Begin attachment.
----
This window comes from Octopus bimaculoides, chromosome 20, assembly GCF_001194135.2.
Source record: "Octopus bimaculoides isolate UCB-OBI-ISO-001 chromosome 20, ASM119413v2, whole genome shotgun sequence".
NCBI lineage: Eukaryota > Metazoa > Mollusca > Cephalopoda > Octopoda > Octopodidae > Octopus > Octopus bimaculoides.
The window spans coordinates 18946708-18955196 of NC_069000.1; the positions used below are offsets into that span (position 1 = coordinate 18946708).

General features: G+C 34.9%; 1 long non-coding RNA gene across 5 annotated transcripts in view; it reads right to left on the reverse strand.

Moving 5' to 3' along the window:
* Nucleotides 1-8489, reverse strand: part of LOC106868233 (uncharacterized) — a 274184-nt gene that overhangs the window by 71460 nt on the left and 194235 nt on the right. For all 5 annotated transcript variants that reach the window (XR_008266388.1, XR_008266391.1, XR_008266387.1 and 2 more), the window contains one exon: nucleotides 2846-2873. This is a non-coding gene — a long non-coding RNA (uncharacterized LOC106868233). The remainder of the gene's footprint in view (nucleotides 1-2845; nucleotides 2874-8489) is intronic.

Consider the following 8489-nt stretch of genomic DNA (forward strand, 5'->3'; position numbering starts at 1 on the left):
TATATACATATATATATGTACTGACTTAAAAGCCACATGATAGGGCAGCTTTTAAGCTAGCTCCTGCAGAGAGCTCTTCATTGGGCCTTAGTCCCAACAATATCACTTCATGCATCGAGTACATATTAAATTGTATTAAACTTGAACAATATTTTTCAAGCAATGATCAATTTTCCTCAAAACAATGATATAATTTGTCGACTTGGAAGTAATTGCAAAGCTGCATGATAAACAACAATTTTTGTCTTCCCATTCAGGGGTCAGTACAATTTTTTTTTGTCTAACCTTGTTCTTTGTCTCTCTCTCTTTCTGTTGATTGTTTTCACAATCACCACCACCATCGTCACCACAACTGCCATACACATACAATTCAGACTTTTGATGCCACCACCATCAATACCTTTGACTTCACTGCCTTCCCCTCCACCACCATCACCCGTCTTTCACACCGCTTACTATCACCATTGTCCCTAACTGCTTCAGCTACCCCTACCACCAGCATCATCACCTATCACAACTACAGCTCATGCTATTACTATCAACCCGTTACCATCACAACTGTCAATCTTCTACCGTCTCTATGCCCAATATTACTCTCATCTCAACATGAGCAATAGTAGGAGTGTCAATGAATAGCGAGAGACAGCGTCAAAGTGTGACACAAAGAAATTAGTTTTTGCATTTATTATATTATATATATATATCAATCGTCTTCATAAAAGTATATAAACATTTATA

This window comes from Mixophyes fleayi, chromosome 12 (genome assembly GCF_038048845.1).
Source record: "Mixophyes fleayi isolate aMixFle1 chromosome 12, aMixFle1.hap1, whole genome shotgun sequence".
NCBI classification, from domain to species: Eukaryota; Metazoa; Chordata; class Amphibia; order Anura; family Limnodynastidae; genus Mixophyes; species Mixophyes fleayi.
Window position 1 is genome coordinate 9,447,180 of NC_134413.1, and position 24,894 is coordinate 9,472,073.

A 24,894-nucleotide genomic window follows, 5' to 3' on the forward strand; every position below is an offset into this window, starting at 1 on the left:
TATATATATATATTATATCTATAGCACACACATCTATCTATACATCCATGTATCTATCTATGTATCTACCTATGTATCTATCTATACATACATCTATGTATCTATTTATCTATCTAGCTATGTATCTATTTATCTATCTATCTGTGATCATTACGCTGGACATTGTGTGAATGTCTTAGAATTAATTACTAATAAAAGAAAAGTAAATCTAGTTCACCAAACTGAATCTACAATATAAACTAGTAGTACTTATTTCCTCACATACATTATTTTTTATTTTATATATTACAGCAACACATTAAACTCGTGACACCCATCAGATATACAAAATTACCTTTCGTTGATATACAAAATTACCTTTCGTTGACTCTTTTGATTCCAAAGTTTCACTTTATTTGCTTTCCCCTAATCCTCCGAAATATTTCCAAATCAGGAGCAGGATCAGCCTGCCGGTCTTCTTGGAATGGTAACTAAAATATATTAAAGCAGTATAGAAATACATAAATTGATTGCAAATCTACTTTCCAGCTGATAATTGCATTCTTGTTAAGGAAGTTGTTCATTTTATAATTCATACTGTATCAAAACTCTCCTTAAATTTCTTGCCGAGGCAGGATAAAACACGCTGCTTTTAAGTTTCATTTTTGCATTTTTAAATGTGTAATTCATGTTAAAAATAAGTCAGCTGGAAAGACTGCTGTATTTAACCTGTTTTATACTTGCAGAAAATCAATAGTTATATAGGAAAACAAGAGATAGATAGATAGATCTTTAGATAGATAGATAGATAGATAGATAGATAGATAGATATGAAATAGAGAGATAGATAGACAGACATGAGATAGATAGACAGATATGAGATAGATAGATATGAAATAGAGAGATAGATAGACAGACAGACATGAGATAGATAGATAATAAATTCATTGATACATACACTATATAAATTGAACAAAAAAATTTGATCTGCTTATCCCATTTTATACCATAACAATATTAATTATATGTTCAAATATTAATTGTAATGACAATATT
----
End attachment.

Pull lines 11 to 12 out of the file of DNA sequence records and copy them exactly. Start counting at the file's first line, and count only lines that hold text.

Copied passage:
Source record: "Mixophyes fleayi isolate aMixFle1 chromosome 12, aMixFle1.hap1, whole genome shotgun sequence".
NCBI classification, from domain to species: Eukaryota; Metazoa; Chordata; class Amphibia; order Anura; family Limnodynastidae; genus Mixophyes; species Mixophyes fleayi.